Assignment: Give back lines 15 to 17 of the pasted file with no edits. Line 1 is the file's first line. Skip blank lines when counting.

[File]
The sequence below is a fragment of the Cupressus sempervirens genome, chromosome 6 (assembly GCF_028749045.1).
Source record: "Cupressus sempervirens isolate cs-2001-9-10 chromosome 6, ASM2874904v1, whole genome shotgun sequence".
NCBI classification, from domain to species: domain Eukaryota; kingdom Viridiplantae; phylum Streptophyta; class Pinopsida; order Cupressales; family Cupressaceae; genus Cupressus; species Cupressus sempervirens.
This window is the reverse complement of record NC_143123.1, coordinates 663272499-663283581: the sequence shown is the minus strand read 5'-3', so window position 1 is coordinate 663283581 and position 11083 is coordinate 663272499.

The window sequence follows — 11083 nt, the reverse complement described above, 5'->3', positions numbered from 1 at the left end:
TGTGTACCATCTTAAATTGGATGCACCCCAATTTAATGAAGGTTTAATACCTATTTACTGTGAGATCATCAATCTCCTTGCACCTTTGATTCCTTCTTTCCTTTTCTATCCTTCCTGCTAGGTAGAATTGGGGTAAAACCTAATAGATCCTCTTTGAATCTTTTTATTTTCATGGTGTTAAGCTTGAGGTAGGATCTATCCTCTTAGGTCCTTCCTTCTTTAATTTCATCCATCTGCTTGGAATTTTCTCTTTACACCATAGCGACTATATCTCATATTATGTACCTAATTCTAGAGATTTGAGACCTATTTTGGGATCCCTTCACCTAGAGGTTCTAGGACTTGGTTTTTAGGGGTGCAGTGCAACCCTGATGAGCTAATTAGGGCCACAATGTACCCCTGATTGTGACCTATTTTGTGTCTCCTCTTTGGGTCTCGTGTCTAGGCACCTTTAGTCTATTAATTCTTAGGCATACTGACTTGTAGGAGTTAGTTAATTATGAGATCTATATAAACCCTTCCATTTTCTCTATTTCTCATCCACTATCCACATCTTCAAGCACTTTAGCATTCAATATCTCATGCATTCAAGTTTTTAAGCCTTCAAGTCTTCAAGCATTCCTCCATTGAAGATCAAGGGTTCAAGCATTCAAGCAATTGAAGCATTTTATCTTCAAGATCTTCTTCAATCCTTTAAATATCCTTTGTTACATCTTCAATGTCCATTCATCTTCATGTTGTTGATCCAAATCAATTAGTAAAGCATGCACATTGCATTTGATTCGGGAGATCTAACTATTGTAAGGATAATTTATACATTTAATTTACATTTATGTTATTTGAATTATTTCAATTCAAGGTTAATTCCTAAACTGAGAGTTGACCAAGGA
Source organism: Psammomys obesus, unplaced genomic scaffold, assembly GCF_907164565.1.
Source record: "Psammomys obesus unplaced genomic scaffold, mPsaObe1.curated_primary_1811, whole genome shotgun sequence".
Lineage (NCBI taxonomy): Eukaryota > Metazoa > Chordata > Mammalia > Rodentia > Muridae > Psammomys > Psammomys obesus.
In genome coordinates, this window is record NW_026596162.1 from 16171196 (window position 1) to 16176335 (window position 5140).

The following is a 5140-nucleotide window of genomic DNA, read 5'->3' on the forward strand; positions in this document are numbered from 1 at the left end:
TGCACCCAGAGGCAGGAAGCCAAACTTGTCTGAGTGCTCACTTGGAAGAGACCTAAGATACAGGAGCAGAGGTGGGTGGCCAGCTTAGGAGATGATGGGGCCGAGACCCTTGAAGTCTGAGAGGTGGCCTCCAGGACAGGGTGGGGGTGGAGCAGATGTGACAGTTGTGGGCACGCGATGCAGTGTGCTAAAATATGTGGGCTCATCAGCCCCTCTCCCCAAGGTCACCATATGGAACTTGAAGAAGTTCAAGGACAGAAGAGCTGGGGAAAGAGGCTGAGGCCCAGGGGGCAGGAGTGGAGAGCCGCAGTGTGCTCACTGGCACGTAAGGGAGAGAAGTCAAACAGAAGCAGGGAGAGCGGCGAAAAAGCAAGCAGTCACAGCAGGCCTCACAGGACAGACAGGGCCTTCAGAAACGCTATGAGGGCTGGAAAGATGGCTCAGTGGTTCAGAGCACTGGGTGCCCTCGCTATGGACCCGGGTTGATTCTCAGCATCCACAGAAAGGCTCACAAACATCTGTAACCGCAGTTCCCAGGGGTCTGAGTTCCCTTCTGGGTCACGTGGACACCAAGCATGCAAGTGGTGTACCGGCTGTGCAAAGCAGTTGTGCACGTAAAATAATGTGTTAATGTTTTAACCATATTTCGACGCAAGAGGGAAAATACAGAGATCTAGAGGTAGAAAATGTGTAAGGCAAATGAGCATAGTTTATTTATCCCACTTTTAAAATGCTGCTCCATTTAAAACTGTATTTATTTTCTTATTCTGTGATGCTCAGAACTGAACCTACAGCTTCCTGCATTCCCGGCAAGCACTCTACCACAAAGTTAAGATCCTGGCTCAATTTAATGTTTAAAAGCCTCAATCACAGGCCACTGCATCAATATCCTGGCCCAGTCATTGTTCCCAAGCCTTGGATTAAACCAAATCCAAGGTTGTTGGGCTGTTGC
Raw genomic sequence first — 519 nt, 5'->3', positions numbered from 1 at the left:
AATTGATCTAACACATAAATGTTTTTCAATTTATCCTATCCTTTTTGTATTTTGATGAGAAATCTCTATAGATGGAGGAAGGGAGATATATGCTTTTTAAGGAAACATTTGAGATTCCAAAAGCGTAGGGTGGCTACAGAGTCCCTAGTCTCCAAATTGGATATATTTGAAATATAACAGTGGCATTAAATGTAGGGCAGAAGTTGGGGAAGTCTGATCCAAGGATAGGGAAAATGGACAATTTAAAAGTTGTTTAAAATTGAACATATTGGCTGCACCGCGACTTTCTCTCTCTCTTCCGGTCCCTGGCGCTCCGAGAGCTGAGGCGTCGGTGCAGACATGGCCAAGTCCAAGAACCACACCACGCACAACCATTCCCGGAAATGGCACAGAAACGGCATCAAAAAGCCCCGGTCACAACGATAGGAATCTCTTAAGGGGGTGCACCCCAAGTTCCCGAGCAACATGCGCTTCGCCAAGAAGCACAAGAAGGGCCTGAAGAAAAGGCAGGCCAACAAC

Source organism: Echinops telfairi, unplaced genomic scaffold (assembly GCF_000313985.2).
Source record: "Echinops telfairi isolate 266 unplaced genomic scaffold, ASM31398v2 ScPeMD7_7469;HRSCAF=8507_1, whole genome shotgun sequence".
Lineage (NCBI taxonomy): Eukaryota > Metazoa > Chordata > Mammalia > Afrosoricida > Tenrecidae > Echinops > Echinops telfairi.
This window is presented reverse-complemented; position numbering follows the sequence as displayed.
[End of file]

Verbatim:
Source organism: Echinops telfairi, unplaced genomic scaffold (assembly GCF_000313985.2).
Source record: "Echinops telfairi isolate 266 unplaced genomic scaffold, ASM31398v2 ScPeMD7_7469;HRSCAF=8507_1, whole genome shotgun sequence".
Lineage (NCBI taxonomy): Eukaryota > Metazoa > Chordata > Mammalia > Afrosoricida > Tenrecidae > Echinops > Echinops telfairi.